By Daniel Aaron
On October 21, two Ohio counties are slated to present their opioid claims in a federal trial. However, last week, 13 states and the District of Columbia signed onto a brief requesting that the 6th Circuit Court of Appeals stay the upcoming trials. Their reasoning? States should control lawsuits for harms within the state; cities and counties do not have authority to sue on their own. While it makes sense that Ohio’s attorney general, spearheading this effort, would want more power and control over opioid claims, the move has the potential to harm public health by disempowering local governments from addressing public health crises. Ohio’s three main arguments will be discussed in turn.
Argument 1: Violation of State Sovereignty
First, Ohio argues that the county lawsuits violate state sovereignty and disrupt the “federal dual-sovereign structure” of the United States:
These are, after all, the United States, not the United Counties and Cities of America. See Cmty. Commc’ns Co. v. City of Boulder, 455 U.S. 40, 54 (1982) (“‘We are a nation not of “city-states” but of States'”) [sic] . . . . Our Republic’s structure is dual, not triple, and that dual structure “has no place for sovereign cities” (or counties). Id. at 53.
This view seems to suggest that localities have little sovereign authority to pursue their own objectives, litigation or otherwise. However, this view does not comport with American history. Cities are a vibrant and important part of our country’s government and have strong powers to pursue local policies. Particularly in states subject to so-called “Home Rule,” municipalities have a substantial amount of independence. Ohio is one such Home-Rule state. (The alternative to Home Rule is Dillon’s Rule; a Dillon’s Rule state decides precisely what authorities to grant a city.) According to the Ohio State Constitution, a city or county “may frame and adopt or amend a charter for its government and may . . . exercise thereunder all powers of local self-government.” Moreover, cities generally have power to pursue litigation. Even if they do not have strict parens patriae authority (the common-law authority of states to pursue lawsuits on behalf of their inhabitants), they can pursue a lawsuit for the direct harms they suffered from the opioid crisis.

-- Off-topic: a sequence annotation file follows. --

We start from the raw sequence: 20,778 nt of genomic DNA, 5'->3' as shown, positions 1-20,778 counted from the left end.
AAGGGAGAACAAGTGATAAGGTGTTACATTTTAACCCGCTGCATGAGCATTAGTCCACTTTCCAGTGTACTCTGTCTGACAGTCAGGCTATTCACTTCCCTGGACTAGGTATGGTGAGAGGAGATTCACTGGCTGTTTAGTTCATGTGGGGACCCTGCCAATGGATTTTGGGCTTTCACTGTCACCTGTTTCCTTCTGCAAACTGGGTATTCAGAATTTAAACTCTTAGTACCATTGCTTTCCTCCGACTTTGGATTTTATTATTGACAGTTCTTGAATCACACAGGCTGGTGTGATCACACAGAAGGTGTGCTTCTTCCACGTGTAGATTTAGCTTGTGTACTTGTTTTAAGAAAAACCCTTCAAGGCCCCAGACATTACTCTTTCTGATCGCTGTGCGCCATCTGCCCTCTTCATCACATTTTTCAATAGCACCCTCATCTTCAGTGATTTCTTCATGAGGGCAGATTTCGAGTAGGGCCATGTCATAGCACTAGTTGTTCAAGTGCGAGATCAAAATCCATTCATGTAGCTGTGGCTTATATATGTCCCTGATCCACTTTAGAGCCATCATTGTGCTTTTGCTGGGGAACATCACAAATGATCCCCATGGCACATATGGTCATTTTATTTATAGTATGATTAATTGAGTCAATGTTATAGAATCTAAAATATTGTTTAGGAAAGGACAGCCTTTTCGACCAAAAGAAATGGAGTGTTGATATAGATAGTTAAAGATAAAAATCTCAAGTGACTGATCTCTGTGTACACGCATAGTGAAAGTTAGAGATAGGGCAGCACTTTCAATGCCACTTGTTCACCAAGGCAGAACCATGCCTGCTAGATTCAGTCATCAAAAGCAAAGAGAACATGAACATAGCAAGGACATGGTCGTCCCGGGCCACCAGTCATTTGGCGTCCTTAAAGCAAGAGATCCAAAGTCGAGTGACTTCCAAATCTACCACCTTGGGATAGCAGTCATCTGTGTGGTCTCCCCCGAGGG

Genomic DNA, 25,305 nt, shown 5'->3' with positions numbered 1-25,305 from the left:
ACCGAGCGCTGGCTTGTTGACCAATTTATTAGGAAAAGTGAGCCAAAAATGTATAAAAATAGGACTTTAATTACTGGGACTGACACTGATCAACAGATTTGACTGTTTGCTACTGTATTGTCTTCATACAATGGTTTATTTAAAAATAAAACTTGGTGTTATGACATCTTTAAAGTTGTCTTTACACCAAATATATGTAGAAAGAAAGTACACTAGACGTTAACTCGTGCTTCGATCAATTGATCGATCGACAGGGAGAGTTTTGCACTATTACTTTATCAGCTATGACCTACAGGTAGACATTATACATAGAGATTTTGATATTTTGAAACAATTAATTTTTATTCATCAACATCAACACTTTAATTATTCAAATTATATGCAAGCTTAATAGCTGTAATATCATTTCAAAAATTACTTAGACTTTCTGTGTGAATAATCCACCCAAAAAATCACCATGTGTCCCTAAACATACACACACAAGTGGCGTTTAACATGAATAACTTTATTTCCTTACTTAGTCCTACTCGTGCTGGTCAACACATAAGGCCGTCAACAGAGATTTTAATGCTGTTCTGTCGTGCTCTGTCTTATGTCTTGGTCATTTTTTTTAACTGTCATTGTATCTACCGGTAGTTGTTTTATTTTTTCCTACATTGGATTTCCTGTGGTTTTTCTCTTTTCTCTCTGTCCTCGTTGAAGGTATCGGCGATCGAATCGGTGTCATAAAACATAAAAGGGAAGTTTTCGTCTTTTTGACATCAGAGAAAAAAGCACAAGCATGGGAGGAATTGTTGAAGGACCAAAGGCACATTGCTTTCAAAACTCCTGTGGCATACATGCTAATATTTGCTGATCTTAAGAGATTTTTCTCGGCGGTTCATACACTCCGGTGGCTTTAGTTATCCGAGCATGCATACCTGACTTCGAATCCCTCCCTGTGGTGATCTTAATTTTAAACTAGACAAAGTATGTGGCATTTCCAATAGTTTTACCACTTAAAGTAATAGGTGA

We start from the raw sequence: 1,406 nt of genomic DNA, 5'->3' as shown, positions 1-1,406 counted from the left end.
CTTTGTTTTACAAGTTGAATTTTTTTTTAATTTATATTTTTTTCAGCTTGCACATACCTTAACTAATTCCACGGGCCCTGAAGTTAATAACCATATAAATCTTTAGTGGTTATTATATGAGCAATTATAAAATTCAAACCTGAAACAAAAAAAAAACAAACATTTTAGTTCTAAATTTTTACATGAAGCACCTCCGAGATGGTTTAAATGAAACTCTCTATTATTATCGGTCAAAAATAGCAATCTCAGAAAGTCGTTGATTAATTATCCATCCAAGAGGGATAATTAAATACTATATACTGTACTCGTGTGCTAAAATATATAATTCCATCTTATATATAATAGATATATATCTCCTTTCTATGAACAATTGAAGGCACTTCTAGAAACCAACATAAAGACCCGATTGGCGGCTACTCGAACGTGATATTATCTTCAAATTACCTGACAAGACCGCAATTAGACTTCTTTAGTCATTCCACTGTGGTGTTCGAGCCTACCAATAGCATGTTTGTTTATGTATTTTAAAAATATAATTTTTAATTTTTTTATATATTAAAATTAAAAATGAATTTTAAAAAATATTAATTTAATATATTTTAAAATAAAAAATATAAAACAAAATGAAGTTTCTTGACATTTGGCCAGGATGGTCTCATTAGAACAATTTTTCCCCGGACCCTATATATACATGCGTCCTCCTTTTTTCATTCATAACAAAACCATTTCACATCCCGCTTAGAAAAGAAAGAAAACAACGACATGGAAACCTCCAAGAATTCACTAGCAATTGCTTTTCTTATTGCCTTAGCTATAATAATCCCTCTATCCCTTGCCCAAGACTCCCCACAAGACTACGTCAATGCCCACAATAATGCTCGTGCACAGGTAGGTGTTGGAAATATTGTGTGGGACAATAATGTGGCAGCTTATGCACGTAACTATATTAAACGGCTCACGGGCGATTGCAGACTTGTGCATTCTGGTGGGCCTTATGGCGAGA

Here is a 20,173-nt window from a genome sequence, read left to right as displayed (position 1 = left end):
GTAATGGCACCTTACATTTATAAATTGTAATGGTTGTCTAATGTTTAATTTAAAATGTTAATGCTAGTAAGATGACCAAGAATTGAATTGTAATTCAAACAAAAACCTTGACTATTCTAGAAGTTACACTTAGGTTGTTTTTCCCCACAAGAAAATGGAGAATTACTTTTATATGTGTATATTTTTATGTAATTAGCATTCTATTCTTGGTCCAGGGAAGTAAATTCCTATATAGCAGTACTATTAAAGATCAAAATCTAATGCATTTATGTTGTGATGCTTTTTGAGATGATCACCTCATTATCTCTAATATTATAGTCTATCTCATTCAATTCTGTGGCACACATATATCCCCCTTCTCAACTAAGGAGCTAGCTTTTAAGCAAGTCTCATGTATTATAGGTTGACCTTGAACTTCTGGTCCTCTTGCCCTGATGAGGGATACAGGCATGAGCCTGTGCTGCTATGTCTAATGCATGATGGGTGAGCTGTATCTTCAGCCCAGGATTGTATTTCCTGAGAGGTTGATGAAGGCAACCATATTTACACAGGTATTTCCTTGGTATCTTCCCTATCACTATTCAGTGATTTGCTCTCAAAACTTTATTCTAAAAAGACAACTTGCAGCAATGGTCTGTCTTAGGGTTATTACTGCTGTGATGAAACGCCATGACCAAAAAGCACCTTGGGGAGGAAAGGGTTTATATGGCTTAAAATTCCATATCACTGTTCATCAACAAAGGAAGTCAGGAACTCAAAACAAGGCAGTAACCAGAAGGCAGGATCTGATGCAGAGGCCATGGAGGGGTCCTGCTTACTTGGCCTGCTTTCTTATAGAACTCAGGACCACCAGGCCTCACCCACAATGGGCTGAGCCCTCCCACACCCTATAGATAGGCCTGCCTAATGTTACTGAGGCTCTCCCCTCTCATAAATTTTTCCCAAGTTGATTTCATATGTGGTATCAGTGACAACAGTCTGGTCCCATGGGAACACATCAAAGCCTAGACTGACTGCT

A 1982 Supreme Court Case About Boulder, Colorado
Beyond clear legal history, the Ohio attorney general offers a questionable interpretation of the 1982 Supreme Court Case Community Communications Co. v. City of Boulder. That case concerned an emergency city ordinance prohibiting expansion of a cable company for three months in order to allow competitors to enter the market. The cable company sued, arguing this was antitrust activity in violation of the federal Sherman Act. Boulder counterargued that it was exempt from the Sherman Act by the Parker doctrine, which allows states to pursue anticompetitive behavior, and Boulder, acting in its governmental capacity, was akin to a state. The Supreme Court held that Boulder was not acting as a sovereign state and therefore was not immune from antitrust liability under the Sherman Act. However, the opinion speaks mainly to the supremacy of federal law over cities and counties, rather than cabining legitimate use of local authority.
In the case of the Ohio county lawsuits, we are not asking whether a city is acting as a state with regard to federal law, but whether cities can pursue their own litigation for direct harms from opioid companies. Historically and legally, they can. And it is beneficial that they do so. Rather than centralizing all litigation in the offices of state attorneys general, local lawsuits allow for legal innovation and tailoring of arguments and remedies to local needs. Further, overlapping claims guard against the prospect of losing a single larger suit. Third, local suits democratize the opioid litigation by allowing varied parties to pursue their own interests, much as private attorneys general do. Fourth, they guard against the capture of attorneys general through campaign contributions, which I discussed in my previous blog post. Fifth, proceeds of an attorney general’s lawsuit are allocated by the state government, which, judging by the 1990s tobacco settlements, may simply enter the state general fund rather than aiding struggling municipalities.
Argument 2: Legal advantages
Ohio argues that it has more legal options and can better surpass legal defenses. It can use broad statistical methods to prove the “causation” of injuries by opioid companies. It is not barred by the statute of limitations. While all of this may be true, local lawsuits also bring distinct advantages, as mentioned above.
Argument 3: Efficiency
Ohio contends that pausing state and local opioid claims would make the litigation smoother. However, snuffing out the vast majority of opioid claims in favor of a small number of high-level state suits is anti-democratic, and it stifles legal innovation and the mutual reinforcement of parallel suits.
Ohio’s attorney general is urging Ohio federal court to halt two important county lawsuits. It also is pushing a state bill to obtain exclusive authority over state opioid claims. Ultimately, Ohio wants to centralize its opioid litigation, to the exclusion of “the little guy.” (Ohio also supports a tentative settlement with Purdue Pharmaceuticals, which, as I described in a previous blog post, is insufficient for supporting public health.) If Ohio is successful in federal court, all cities and counties may lose the authority to pursue their opioid claims. This centralization of power is unwise, and the voices of smaller parties should be preserved.
Update: Since the writing of this post, the 6th Circuit has denied Attorney General Yost’s request to stay the trials. The Court grounded its ruling on untimeliness, rather than on the merits.